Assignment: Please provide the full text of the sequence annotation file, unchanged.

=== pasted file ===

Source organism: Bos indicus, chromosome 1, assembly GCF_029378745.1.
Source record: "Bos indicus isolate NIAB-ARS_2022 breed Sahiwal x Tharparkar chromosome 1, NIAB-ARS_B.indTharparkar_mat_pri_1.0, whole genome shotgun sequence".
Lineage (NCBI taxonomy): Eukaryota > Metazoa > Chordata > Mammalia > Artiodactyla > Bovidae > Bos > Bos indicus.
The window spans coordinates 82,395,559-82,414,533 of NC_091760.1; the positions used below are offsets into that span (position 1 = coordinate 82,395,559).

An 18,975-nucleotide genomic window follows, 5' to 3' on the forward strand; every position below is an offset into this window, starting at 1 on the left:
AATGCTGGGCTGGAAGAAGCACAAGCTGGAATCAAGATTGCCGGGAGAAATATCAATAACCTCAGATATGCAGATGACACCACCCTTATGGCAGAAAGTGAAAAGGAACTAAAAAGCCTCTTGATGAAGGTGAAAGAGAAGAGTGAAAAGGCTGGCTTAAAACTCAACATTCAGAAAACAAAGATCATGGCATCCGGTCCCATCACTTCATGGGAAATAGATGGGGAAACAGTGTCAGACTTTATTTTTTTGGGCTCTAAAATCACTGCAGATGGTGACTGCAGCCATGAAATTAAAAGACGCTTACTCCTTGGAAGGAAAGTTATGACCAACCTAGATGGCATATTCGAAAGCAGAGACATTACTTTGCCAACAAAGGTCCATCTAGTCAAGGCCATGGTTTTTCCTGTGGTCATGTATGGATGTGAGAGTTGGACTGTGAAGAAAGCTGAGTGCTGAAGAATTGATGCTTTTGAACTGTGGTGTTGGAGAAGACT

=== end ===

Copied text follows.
Source organism: Bos indicus, chromosome 1, assembly GCF_029378745.1.
Source record: "Bos indicus isolate NIAB-ARS_2022 breed Sahiwal x Tharparkar chromosome 1, NIAB-ARS_B.indTharparkar_mat_pri_1.0, whole genome shotgun sequence".
Lineage (NCBI taxonomy): Eukaryota > Metazoa > Chordata > Mammalia > Artiodactyla > Bovidae > Bos > Bos indicus.
The window spans coordinates 82,395,559-82,414,533 of NC_091760.1; the positions used below are offsets into that span (position 1 = coordinate 82,395,559).

An 18,975-nucleotide genomic window follows, 5' to 3' on the forward strand; every position below is an offset into this window, starting at 1 on the left:
AATGCTGGGCTGGAAGAAGCACAAGCTGGAATCAAGATTGCCGGGAGAAATATCAATAACCTCAGATATGCAGATGACACCACCCTTATGGCAGAAAGTGAAAAGGAACTAAAAAGCCTCTTGATGAAGGTGAAAGAGAAGAGTGAAAAGGCTGGCTTAAAACTCAACATTCAGAAAACAAAGATCATGGCATCCGGTCCCATCACTTCATGGGAAATAGATGGGGAAACAGTGTCAGACTTTATTTTTTTGGGCTCTAAAATCACTGCAGATGGTGACTGCAGCCATGAAATTAAAAGACGCTTACTCCTTGGAAGGAAAGTTATGACCAACCTAGATGGCATATTCGAAAGCAGAGACATTACTTTGCCAACAAAGGTCCATCTAGTCAAGGCCATGGTTTTTCCTGTGGTCATGTATGGATGTGAGAGTTGGACTGTGAAGAAAGCTGAGTGCTGAAGAATTGATGCTTTTGAACTGTGGTGTTGGAGAAGACT